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FOOD HISTORY

A Brief History of Fruitcake

Michele Debczak
jodiecoston // iStock via Getty Images Plus
jodiecoston // iStock via Getty Images Plus / jodiecoston // iStock via Getty Images Plus
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On January 17, 1912, explorer Robert Falcon Scott almost made history. On that date, he and a small team of explorers completed a harrowing journey to the geographic South Pole. As it turned out, the group wasn’t, as they had hoped, the first to ever arrive at the remote location. A group led by the Norwegian explorer Roald Amundsen had completed its own expedition to the South Pole just 34 days earlier. Scott’s disappointment in arriving second would prove to be tragically short-lived; on the return journey, he and his entire group succumbed to exposure and starvation.

Of all the artifacts recovered over the years from Scott’s ill-fated expedition, 2017 may have turned up the strangest: a fully intact fruitcake. It was found at an early Antarctic base camp, and historic documents show that Scott had brought the same brand of fruitcake with him on his South Pole sojourn. It was a practical choice for a long trek through uninviting climes. Fruitcake is a calorie-dense food, and it’s resilient—really resilient. The scientists who found Scott’s century-old fruitcake said it was “in excellent condition,” and reportedly looked “almost edible.”

The story of Robert Scott’s long-forgotten fruitcake seems to confirm some of the worst stereotypes about the infamous baked good. But though fruitcake may be the butt of a lot of jokes, there’s a reason it secured its place in our cultural firmament.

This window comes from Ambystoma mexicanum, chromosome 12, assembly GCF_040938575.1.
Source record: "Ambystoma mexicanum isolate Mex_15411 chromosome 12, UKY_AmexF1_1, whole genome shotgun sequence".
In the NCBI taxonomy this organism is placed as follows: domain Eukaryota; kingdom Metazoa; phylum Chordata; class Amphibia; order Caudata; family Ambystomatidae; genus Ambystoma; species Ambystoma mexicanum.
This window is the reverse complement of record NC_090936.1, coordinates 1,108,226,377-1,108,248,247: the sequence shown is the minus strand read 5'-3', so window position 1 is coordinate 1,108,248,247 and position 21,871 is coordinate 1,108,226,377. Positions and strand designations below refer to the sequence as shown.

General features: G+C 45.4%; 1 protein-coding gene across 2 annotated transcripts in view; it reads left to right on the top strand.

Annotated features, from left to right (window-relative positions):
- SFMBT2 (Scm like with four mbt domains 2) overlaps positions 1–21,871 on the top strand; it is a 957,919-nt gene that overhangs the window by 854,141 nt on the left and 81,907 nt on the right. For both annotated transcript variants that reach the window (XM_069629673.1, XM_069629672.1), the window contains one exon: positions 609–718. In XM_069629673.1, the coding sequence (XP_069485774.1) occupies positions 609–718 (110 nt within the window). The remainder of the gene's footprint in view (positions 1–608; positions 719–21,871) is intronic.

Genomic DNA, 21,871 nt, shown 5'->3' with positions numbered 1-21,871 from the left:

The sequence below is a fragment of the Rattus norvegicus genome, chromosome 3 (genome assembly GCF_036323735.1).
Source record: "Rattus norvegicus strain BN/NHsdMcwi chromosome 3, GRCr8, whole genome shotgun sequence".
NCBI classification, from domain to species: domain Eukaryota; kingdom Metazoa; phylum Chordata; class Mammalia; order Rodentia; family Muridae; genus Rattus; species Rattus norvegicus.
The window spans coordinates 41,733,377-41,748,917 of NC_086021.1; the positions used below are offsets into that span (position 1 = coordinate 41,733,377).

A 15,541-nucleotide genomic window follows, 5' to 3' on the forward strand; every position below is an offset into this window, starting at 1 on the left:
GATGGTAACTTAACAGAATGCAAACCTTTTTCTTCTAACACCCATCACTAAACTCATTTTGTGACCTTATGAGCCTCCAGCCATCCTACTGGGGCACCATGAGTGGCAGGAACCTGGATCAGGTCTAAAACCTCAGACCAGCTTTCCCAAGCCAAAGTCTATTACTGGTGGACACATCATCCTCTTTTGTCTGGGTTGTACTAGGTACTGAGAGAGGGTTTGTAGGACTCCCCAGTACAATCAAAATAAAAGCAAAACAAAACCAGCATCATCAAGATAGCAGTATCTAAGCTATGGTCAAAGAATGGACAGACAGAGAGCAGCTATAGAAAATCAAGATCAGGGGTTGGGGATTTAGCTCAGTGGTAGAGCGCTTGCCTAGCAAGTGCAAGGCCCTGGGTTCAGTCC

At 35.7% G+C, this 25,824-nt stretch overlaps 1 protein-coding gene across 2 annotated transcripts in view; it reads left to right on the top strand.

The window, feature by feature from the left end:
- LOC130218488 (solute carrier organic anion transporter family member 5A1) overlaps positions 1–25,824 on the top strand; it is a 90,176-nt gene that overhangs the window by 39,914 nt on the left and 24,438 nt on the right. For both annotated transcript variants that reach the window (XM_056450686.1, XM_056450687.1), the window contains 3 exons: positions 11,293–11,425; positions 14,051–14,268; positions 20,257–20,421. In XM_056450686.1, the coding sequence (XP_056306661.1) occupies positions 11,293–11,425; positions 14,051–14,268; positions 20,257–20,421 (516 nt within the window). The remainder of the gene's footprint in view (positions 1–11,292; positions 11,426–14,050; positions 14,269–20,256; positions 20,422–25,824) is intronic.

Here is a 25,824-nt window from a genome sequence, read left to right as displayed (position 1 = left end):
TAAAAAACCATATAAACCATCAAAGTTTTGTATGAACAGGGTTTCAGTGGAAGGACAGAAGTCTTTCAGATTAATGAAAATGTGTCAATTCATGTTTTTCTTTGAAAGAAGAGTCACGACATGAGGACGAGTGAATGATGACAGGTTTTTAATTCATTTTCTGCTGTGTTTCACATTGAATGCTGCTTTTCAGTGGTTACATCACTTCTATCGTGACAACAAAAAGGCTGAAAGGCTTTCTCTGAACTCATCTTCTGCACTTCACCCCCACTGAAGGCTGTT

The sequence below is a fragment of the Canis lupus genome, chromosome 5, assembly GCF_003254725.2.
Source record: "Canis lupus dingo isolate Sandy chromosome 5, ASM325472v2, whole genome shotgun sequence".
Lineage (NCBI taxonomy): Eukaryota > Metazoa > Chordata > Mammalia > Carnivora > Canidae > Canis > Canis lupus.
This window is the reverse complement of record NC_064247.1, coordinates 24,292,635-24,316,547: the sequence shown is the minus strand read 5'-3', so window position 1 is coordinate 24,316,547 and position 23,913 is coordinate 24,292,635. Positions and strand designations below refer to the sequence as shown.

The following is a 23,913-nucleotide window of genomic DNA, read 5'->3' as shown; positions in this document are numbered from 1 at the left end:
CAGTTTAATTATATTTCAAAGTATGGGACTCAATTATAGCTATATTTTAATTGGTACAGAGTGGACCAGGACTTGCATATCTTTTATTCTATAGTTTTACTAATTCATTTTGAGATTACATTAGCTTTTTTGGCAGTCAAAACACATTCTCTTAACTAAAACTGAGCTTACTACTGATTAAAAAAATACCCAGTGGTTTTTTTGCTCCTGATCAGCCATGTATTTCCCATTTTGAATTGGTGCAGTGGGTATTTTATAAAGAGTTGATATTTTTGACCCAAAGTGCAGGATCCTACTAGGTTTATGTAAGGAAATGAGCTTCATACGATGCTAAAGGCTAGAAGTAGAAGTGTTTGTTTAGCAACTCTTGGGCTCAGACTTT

Fruitcake Through the Ages

The earliest record of something resembling fruitcake comes from Ancient Rome. Recipes for a confection called satura called for mixing raisins, pomegranate seeds, and pine nuts with barley mash and honeyed wine. It was supposedly a favorite snack of Roman soldiers heading to the battlefield: Its portability and shelf-life were valuable assets. Satura, with its hodgepodge of ingredients, is even thought to be connected to the origin of the word satire, the cutting but humorous literary form the Romans helped create.

A version of fruitcake that more closely resembled what we eat today appeared in the Middle Ages. The Crusades led to an increase in trade between Europe and the Muslim world, and dried fruits imported from the Mediterranean became more common in parts of Europe. People started baking them into their cakes for special occasions. Different countries throughout the continent put their own spin on the dessert. Italy had panforte, which literally translates to “strong bread,” a reference to the recipe’s aggressive spices. Germany produced stollen, a baked good with fruit and nuts that’s more like bread than the cake we’re familiar with here in the States.

Fruitcake vs. Figgy Pudding